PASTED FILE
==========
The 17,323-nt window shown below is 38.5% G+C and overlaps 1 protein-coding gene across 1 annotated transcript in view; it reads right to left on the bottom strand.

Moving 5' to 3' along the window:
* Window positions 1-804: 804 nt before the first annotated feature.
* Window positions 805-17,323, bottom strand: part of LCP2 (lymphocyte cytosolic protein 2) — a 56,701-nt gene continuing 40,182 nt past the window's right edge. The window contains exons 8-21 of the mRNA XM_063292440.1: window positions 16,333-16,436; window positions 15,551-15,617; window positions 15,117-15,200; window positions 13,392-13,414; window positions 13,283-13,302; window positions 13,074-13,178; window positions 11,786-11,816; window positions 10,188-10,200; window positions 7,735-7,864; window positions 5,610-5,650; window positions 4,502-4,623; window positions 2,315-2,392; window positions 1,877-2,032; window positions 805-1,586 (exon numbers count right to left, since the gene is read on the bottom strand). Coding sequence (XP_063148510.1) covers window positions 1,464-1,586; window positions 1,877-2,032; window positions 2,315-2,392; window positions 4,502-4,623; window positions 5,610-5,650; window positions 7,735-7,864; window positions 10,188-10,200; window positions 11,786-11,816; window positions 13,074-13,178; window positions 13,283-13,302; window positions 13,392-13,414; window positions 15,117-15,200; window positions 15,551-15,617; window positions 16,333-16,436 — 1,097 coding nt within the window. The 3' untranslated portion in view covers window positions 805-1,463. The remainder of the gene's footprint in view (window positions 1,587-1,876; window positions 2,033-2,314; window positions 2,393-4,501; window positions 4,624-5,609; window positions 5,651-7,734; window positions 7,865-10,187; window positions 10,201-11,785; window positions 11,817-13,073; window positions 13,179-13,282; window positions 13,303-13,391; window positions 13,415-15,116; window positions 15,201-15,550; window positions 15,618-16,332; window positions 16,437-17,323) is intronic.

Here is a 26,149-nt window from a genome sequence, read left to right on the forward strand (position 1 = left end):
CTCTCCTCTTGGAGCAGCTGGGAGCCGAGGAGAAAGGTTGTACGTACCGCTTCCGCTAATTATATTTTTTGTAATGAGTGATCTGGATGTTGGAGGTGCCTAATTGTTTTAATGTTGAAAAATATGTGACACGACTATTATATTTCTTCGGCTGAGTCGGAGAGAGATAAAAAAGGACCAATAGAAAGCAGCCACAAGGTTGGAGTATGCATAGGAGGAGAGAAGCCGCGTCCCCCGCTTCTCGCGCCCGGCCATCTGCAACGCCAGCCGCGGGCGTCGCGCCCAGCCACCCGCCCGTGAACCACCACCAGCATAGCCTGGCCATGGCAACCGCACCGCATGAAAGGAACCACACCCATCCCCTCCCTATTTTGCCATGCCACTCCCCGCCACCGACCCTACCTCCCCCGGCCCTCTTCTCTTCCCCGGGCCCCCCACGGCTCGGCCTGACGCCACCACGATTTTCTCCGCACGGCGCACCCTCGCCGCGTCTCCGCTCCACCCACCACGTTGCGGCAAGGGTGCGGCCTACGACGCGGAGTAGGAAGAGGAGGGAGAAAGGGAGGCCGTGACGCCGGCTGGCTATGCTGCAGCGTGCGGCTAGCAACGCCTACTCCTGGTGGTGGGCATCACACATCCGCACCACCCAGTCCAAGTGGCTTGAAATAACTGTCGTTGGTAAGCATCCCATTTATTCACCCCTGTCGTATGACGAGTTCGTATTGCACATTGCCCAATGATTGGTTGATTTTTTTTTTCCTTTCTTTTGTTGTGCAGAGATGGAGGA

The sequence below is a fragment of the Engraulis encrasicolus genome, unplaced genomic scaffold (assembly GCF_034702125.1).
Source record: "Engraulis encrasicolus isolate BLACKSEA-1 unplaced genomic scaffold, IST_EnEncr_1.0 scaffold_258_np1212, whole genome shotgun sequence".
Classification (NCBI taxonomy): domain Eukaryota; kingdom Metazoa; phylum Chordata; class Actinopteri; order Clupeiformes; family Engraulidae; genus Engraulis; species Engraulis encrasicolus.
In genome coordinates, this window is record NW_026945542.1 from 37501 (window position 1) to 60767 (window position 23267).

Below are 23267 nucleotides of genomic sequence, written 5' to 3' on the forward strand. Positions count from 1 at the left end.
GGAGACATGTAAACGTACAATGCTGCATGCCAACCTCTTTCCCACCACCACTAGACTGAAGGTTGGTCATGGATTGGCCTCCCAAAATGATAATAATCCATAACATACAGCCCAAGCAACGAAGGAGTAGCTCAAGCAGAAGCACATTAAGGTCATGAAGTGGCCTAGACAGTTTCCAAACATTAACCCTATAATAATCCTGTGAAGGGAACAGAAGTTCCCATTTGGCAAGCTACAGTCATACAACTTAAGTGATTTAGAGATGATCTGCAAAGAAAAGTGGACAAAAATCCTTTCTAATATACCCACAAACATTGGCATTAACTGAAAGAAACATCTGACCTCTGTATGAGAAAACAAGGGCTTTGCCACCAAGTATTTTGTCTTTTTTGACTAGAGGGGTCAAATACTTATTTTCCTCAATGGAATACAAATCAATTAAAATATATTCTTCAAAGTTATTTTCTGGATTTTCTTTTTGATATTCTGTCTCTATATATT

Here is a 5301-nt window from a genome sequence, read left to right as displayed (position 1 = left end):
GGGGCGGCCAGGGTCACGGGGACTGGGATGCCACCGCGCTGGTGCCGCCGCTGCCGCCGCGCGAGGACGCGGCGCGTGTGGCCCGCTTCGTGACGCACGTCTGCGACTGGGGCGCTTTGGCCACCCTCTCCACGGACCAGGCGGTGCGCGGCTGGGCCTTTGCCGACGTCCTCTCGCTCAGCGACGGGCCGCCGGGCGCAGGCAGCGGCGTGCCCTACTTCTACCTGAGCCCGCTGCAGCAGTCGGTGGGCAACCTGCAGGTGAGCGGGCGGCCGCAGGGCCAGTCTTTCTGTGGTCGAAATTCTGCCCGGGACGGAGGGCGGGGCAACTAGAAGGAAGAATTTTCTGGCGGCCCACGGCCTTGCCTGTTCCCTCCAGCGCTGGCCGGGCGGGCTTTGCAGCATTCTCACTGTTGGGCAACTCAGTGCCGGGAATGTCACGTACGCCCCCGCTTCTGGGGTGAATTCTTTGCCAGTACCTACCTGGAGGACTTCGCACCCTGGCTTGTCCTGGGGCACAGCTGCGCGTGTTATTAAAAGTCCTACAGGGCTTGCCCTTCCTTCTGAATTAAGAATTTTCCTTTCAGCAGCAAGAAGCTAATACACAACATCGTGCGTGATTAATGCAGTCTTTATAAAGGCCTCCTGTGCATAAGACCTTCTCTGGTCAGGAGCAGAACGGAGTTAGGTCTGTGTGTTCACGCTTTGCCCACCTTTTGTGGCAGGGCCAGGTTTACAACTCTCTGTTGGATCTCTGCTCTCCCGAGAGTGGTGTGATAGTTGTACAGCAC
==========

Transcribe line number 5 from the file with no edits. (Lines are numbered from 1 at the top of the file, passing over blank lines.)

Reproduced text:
Here is a 26,149-nt window from a genome sequence, read left to right on the forward strand (position 1 = left end):